Pennsylvania lawmakers have a chance to pull in front of federal efforts by imposing new restrictions on teen drivers, rules that can save young lives.
Last week, advocates encouraged Congress to pass the Safe Teen and Novice Driver Uniform Protection Act, which would give states three years to adopt uniform standards on teen driving or face the loss of federal highway money. The same threat has been used to get states to raise their drinking ages and lower the blood-alcohol limits for drunken driving.
Pennsylvania already meets many of the requirements proposed under this federal measure: It has three stages of licenses -- permit, intermediate and full; learner's permits cannot be issued to those under age 16, and most teens under 18 are prohibited from driving late at night. What it lacks is a restriction on how many passengers young drivers may carry.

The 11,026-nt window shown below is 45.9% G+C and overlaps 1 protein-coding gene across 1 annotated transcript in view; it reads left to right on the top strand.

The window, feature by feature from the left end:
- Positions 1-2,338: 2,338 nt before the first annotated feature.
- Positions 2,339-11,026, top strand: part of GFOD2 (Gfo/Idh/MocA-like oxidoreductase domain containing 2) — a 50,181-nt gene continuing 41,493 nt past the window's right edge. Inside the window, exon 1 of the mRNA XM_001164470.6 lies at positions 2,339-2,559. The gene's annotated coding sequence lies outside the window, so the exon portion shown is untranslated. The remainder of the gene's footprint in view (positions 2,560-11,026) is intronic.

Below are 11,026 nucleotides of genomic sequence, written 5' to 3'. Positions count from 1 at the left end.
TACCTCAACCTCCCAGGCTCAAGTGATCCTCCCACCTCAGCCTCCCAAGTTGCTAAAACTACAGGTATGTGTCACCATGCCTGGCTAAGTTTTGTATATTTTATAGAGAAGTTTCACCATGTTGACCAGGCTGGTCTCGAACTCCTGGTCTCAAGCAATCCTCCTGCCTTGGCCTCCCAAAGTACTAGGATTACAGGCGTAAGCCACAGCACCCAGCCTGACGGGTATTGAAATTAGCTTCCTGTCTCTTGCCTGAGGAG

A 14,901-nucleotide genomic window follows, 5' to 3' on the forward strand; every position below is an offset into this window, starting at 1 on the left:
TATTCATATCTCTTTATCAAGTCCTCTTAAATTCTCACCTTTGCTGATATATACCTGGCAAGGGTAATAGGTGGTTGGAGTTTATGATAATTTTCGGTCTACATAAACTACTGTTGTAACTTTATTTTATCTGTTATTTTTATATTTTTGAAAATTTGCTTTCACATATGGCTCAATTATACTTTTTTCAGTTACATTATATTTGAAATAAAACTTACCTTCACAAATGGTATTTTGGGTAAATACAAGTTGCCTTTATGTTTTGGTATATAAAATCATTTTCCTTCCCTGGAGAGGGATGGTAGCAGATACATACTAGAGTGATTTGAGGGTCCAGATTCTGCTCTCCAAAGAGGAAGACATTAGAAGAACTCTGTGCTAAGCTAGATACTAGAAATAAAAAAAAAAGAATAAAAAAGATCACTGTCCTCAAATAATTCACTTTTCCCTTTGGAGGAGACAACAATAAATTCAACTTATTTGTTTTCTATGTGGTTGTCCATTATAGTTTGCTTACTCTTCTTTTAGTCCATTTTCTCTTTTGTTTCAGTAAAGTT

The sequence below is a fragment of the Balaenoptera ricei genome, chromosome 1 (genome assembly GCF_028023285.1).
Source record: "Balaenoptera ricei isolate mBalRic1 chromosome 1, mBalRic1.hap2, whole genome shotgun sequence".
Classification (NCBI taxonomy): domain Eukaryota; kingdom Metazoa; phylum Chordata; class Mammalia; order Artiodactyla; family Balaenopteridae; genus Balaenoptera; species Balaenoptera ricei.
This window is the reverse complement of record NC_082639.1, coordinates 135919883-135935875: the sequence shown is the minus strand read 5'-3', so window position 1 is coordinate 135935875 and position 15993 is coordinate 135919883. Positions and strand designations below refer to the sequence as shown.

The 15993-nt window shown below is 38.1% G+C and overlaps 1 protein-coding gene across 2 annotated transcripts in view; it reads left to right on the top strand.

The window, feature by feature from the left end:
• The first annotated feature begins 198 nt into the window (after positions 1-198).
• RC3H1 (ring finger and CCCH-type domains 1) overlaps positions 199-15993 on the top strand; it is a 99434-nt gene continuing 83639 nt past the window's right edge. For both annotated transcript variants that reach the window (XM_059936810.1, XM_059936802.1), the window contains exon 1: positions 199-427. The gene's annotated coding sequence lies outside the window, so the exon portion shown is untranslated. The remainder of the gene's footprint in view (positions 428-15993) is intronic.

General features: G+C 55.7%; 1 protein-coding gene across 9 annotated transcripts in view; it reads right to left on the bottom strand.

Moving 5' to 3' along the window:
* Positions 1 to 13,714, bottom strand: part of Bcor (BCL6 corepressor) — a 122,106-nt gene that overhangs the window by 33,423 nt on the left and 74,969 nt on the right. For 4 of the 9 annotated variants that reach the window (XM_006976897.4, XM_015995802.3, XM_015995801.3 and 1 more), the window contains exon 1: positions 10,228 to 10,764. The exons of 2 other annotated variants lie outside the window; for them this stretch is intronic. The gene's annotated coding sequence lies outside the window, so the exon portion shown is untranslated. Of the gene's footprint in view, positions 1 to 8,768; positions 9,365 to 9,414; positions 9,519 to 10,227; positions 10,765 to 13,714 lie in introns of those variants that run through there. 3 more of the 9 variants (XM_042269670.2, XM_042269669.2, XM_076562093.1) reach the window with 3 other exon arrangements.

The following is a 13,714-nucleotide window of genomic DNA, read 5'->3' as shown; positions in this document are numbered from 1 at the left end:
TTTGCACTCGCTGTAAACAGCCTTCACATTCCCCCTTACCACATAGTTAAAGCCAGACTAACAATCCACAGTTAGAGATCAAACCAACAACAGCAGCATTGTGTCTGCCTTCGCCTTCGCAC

House Bill 67, sponsored by Rep. Joseph Markosek, D-Monroeville, would remedy that. It is not identical to the federal bill, but it would mean most teens under 18 could not drive more than one teenage passenger at a time, except in the case of siblings, a rule already in effect in 37 states.
The bill's nickname speaks to its purpose: Lacey's Law is named for Lacey Gallagher, a Philadelphia high school senior who was killed when her teenage friend who was driving crashed, apparently because she was distracted by the chatting of her multiple passengers.
It further would ban teens from using hand-held cell phones -- something this cowardly Legislature has failed to require of adults -- and would increase the number of hours of supervised driving practice from 50 to 65 hours.
Across the nation, thousands of teen drivers die in crashes each year, and thousands of others are killed by them. Pennsylvania House members should vote yes when HB 67 comes up for a vote, expected as early as today.